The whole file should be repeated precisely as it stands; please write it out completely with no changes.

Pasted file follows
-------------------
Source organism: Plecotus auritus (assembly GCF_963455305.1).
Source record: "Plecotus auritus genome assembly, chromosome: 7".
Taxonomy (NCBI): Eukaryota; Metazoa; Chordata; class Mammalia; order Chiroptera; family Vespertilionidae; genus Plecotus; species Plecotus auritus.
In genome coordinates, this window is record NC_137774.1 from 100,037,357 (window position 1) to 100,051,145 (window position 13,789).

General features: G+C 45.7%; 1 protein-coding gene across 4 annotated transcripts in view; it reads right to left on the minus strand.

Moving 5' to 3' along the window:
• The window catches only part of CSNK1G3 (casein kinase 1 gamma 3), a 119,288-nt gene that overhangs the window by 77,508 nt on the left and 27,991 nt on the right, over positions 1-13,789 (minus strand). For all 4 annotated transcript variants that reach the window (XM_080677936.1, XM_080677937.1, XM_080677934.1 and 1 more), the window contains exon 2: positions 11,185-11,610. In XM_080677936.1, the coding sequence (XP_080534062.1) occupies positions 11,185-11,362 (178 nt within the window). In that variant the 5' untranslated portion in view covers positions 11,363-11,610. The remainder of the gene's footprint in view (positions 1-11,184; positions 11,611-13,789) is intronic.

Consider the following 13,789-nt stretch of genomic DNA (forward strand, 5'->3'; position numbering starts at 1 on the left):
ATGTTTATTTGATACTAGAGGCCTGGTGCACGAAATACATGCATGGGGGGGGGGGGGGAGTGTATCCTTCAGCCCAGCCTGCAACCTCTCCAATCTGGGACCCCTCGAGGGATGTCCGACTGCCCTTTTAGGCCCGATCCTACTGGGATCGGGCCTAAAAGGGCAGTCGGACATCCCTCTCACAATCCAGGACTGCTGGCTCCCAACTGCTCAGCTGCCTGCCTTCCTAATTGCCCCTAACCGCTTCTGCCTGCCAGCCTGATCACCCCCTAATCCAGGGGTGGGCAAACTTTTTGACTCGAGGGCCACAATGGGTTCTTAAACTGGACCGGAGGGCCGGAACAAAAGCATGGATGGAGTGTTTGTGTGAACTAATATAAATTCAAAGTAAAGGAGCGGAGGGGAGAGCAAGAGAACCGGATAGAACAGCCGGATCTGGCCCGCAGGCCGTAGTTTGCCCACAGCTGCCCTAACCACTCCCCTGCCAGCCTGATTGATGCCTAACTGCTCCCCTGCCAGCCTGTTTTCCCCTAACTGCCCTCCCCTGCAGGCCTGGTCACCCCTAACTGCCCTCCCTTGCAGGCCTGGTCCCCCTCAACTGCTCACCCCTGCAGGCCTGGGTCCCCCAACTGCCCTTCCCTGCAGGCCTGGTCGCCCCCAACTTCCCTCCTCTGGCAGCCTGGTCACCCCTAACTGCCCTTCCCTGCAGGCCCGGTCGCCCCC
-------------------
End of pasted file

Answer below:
Source organism: Plecotus auritus (assembly GCF_963455305.1).
Source record: "Plecotus auritus genome assembly, chromosome: 7".
Taxonomy (NCBI): Eukaryota; Metazoa; Chordata; class Mammalia; order Chiroptera; family Vespertilionidae; genus Plecotus; species Plecotus auritus.
In genome coordinates, this window is record NC_137774.1 from 100,037,357 (window position 1) to 100,051,145 (window position 13,789).

General features: G+C 45.7%; 1 protein-coding gene across 4 annotated transcripts in view; it reads right to left on the minus strand.

Moving 5' to 3' along the window:
• The window catches only part of CSNK1G3 (casein kinase 1 gamma 3), a 119,288-nt gene that overhangs the window by 77,508 nt on the left and 27,991 nt on the right, over positions 1-13,789 (minus strand). For all 4 annotated transcript variants that reach the window (XM_080677936.1, XM_080677937.1, XM_080677934.1 and 1 more), the window contains exon 2: positions 11,185-11,610. In XM_080677936.1, the coding sequence (XP_080534062.1) occupies positions 11,185-11,362 (178 nt within the window). In that variant the 5' untranslated portion in view covers positions 11,363-11,610. The remainder of the gene's footprint in view (positions 1-11,184; positions 11,611-13,789) is intronic.

Consider the following 13,789-nt stretch of genomic DNA (forward strand, 5'->3'; position numbering starts at 1 on the left):
ATGTTTATTTGATACTAGAGGCCTGGTGCACGAAATACATGCATGGGGGGGGGGGGGGAGTGTATCCTTCAGCCCAGCCTGCAACCTCTCCAATCTGGGACCCCTCGAGGGATGTCCGACTGCCCTTTTAGGCCCGATCCTACTGGGATCGGGCCTAAAAGGGCAGTCGGACATCCCTCTCACAATCCAGGACTGCTGGCTCCCAACTGCTCAGCTGCCTGCCTTCCTAATTGCCCCTAACCGCTTCTGCCTGCCAGCCTGATCACCCCCTAATCCAGGGGTGGGCAAACTTTTTGACTCGAGGGCCACAATGGGTTCTTAAACTGGACCGGAGGGCCGGAACAAAAGCATGGATGGAGTGTTTGTGTGAACTAATATAAATTCAAAGTAAAGGAGCGGAGGGGAGAGCAAGAGAACCGGATAGAACAGCCGGATCTGGCCCGCAGGCCGTAGTTTGCCCACAGCTGCCCTAACCACTCCCCTGCCAGCCTGATTGATGCCTAACTGCTCCCCTGCCAGCCTGTTTTCCCCTAACTGCCCTCCCCTGCAGGCCTGGTCACCCCTAACTGCCCTCCCTTGCAGGCCTGGTCCCCCTCAACTGCTCACCCCTGCAGGCCTGGGTCCCCCAACTGCCCTTCCCTGCAGGCCTGGTCGCCCCCAACTTCCCTCCTCTGGCAGCCTGGTCACCCCTAACTGCCCTTCCCTGCAGGCCCGGTCGCCCCC